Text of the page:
How To Survive The NCEA Rollercoaster Ride
NCEA is one heck of a rollercoaster, and sadly, it’s not a very fun one. There’s plenty of bumps and jolts that don’t make any of us feel good. But like with any rollercoaster, eventually you get off. And as someone who’s about to do that (finally), I thought I’d pass on some advice to future NCEA students so that their ride has as few nasty bumps and jolts as possible. So, here we go.
1) Take every opportunity, even if now it seems like a boring or silly thing to do.
Being a Year 13 in 2020 means that my time at high school is almost over, and because of the pandemic, a lot of things have been cancelled very suddenly. “I won’t sign up for that this year and just do it in Year 13” is a common thought among many NCEA students, including myself, and now many of those things we’d waited to sign up for in Year 13 have been taken away from us. Moral of the story? Sign up for things as soon as you hear about them in Year 9! Whether it’s house events, school quiz teams, sports clubs, anything, seize those opportunities while you have them, because come Year 13 you may not have the chance. You WILL regret not signing up for this stuff later on - even if you and your friends think that joining the science club is nerdy and weird now, you won’t later, I promise.
2) Get your notes done before doing anything else.
This is more of an exam-focused piece of advice. As this is my fourth year of doing NCEA (I did a few Level 1 subjects in Year 10) I think I have a pretty good understanding of how prepared you need to be to do well on the externals (ew). Getting all of the notes written for your subjects before the exams (ideally before mocks) will not only save you time during study leave at the end of the year (to write LearnCoach jokes and become TikTok famous, among other things like actually studying) but believe it or not, it’ll also give you a bit of an understanding of your subject content before you launch into doing real practice papers. TL;DR: get your notes written before doing practice papers. Of course, everyone has a different way of studying that works for them, but I’m just a ‘veteran’ NCEA student trying to help some younger kiddos out *shrugs*.
3) Keep a personal record of your credits for every year.
Kamar is great for a lot of things, but keeping an up-to-date track of our credits is not one of them. Teachers often forget to load our hard-earned credits onto Kamar unless we constantly remind them to do so, then they end up getting annoyed at us for nagging them. Solution? DIY (after all, it’s in our DNA). At the start of each year, make a table in Excel or Word or even on paper, whatever works for you, then ask each of your teachers what assessments you’ll be doing in your classes and fill these into the table. You can sort it by subject, the number of credits each assessment is worth, the level of difficulty, your choice! What’s great about doing this is that it gives you a decent overview of what you’re doing in each subject, then you can mentally prepare yourself for the [fun!] year of work you have ahead of you. Also, you no longer have to wait for your teachers to input your grades into Kamar to see how you’re doing! As soon as your teacher tells you what your grade is, colour in that assessment on your table (using different colours for N, A, M and E). You’ll be surprised at how helpful having a table like this is for tracking your progress throughout your time with NCEA.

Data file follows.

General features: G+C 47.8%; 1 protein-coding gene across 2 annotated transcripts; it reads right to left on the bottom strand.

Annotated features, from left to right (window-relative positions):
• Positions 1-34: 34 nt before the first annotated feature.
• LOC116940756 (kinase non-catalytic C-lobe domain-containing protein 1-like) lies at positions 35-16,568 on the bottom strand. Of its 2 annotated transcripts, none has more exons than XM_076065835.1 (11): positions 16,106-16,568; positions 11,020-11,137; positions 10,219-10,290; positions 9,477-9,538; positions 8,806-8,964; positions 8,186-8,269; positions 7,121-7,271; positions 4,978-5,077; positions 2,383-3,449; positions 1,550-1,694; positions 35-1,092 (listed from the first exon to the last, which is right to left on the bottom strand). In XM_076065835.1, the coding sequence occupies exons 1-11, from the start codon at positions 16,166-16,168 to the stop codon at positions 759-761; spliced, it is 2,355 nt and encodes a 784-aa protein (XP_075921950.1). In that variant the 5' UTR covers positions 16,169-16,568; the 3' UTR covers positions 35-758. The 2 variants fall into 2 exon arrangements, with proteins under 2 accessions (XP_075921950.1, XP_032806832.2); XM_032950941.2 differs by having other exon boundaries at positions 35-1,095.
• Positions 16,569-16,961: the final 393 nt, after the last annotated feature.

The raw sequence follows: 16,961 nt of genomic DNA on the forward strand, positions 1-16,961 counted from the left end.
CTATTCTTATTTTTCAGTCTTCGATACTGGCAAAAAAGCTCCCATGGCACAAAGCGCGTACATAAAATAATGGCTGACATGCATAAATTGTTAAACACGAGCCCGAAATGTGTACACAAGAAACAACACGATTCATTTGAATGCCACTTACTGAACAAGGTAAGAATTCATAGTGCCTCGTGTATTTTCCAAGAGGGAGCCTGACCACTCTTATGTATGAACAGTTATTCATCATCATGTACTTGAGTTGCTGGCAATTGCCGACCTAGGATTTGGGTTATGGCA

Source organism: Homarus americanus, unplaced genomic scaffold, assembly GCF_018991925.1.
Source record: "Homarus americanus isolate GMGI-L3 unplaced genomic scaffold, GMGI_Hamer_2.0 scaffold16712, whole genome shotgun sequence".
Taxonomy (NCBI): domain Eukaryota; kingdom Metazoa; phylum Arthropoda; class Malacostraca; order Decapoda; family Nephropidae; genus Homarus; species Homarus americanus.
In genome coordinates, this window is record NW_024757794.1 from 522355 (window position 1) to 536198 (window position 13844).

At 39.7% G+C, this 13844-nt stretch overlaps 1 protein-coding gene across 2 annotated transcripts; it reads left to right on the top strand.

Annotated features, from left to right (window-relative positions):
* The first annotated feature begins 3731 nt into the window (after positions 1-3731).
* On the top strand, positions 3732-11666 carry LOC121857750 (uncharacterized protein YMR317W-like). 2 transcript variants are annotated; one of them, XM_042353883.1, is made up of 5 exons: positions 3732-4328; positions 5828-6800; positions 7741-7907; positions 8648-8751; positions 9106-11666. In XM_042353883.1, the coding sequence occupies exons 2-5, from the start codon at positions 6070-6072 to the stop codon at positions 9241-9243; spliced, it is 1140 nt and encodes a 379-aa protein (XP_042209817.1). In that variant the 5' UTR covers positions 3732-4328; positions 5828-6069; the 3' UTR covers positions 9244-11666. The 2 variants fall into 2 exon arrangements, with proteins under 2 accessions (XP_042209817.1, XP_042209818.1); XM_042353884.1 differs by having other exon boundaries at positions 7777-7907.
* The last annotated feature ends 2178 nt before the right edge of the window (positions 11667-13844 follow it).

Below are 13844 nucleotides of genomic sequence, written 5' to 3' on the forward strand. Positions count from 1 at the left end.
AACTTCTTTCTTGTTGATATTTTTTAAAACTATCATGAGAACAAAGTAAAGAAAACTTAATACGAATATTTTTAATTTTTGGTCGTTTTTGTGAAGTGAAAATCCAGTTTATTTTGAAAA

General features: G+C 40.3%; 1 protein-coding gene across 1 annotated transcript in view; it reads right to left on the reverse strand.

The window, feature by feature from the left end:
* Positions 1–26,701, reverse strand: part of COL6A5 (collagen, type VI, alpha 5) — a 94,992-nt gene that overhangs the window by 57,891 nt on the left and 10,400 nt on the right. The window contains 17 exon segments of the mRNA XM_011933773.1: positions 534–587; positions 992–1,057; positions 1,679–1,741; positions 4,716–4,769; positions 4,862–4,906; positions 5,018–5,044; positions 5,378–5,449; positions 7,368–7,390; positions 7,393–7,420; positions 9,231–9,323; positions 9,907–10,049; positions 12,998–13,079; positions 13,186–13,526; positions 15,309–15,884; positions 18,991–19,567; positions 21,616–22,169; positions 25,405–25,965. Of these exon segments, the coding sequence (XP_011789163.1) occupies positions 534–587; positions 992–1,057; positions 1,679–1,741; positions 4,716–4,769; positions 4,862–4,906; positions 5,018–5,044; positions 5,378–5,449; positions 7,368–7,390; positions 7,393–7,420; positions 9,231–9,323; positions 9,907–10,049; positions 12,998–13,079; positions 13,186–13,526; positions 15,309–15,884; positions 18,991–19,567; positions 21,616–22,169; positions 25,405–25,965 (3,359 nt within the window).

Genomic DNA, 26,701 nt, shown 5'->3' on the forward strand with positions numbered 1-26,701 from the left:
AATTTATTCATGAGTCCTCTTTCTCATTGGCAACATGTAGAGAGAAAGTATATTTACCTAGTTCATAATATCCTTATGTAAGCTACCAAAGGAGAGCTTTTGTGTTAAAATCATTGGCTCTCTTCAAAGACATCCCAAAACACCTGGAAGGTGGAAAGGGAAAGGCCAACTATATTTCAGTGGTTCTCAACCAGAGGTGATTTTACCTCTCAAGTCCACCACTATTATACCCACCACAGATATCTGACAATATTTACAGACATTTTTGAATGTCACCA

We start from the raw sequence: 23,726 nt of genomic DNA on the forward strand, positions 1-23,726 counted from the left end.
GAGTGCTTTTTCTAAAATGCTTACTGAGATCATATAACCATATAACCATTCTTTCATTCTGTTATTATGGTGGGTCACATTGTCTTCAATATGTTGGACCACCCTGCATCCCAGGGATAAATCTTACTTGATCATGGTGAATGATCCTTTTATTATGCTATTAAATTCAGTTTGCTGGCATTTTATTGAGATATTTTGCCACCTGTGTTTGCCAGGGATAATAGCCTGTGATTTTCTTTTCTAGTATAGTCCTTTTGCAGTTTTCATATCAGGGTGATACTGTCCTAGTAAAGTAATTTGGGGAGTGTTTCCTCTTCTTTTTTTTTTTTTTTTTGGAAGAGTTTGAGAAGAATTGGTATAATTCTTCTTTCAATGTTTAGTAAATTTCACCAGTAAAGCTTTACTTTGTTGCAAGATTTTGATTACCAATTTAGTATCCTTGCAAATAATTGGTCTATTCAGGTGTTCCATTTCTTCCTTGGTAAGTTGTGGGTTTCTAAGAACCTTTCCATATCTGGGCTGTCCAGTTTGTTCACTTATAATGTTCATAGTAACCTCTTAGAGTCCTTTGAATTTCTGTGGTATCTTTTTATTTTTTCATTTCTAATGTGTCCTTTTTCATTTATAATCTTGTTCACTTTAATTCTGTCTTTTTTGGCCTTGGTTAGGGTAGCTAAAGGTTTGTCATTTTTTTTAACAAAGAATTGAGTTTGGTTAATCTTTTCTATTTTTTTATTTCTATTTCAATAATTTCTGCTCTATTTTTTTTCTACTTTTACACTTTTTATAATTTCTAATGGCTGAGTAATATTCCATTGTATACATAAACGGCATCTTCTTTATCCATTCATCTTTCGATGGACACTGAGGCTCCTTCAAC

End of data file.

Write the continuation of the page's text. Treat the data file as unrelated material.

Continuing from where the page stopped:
4) This is coming from someone who doesn’t like sports.
You have probably heard this advice from your parents, your teachers, your favourite YouTubers… pretty much any adult you talk to about exam stress will tell you this. Well, as reluctant as I am towards sports, I thought I’d try going for a few runs and bike rides during study leave and lockdown. The verdict? This advice is really useful, and your parents actually know a thing or two. Doing frequent little bits of exercise throughout study leave will help clear your head and make you way more productive when you study, plus it’ll give you a break from sitting at a desk for hours on end (because nobody likes doing that, seriously). Even if it’s something as small as walking your dog around the block, or even walking around your garden every half an hour or so, little and often is key. As well as improving your academic performance, you might feel a bit better after doing it. Woah!
5) Participate in every LearnCoach thing you can!
I’m SO gutted that I only discovered LearnCoach at the end of Year 12. Not only is it one of the most helpful NCEA study websites out there, but you can also get paid (!) by them for doing well in their many NCEA-related competitions. There are few things better than getting paid to make fun of something you hate. Join the LearnCoach NCEA Comedy group on Facebook and sign up to receive Dean’s weekly NCEA Comedy Competition emails. And just enter as much as you can! Even if you think your NCEA jokes are rubbish now, over time through practice you will get better and you will win some money! Plus, you get prize points just for entering, even if you get last! It’s a win-win!
Take on these five bits of advice and I’m almost certain that your NCEA rollercoaster ride will be as stress-free as it can be. But even only taking on one piece of advice here will save you of a few hours of mental breakdowns and lots of tears. And the good news is the ride will be over before you know it.